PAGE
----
People in Britain Need Permission from U.S. to Board Flights to Canada, Mexico and Cuba
Planning a trip to Canada or the Caribbean? US Immigration may have other ideas…
New security checks are already in place – even for flights hundreds of miles from American airspace
One million British travellers planning to fly to Canada, the Caribbean and Mexico this year face the risk of being turned away at the airport – at the insistence of the US Department of Homeland Security.
New rules require British Airways and other airlines flying to certain airports outside America to submit passengers’ personal data to US authorities. The information is checked against a “No Fly” list containing tens of thousands of names. Even if the flight plan steers well clear of US territory, travellers whom the Americans regard as suspicious will be denied boarding.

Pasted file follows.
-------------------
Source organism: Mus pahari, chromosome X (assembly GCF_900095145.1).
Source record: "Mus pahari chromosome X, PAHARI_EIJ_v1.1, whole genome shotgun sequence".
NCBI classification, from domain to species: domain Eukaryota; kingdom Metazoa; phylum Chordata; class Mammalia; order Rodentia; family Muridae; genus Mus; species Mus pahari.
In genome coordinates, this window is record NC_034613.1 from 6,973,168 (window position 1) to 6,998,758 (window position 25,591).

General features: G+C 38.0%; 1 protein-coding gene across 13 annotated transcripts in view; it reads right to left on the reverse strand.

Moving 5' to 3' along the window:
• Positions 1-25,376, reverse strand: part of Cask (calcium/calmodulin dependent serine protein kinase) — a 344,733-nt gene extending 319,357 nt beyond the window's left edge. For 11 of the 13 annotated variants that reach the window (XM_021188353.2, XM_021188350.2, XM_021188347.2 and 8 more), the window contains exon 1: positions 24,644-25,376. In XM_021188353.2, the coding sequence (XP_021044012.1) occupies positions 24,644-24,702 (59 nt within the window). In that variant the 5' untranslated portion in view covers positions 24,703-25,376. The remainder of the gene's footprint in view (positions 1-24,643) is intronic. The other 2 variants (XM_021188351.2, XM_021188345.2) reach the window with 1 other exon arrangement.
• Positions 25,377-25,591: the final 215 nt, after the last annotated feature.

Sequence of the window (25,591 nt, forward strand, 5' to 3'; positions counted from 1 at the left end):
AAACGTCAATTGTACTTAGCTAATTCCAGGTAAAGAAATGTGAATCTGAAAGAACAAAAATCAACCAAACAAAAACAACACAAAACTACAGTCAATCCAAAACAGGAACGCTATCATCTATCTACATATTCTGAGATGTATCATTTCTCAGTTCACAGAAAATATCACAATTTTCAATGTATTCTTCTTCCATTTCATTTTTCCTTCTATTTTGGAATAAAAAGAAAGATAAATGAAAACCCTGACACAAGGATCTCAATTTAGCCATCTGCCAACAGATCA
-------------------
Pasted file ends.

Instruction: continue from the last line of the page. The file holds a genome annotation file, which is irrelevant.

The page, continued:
Simon Hughes, the deputy leader of the Liberal Democrats, told The Independent: “The concern by the US for its own security is entirely understandable, but it seems to me it’s a whole different issue that American wishes should determine the rights and choices of people travelling between two countries neither of which is the US.”
For several years, every US-bound passenger has had to provide Advance Passenger Information (API) before departure. Washington has extended the obligation to air routes that over-fly US airspace, such as Heathrow to Mexico City or Gatwick to Havana.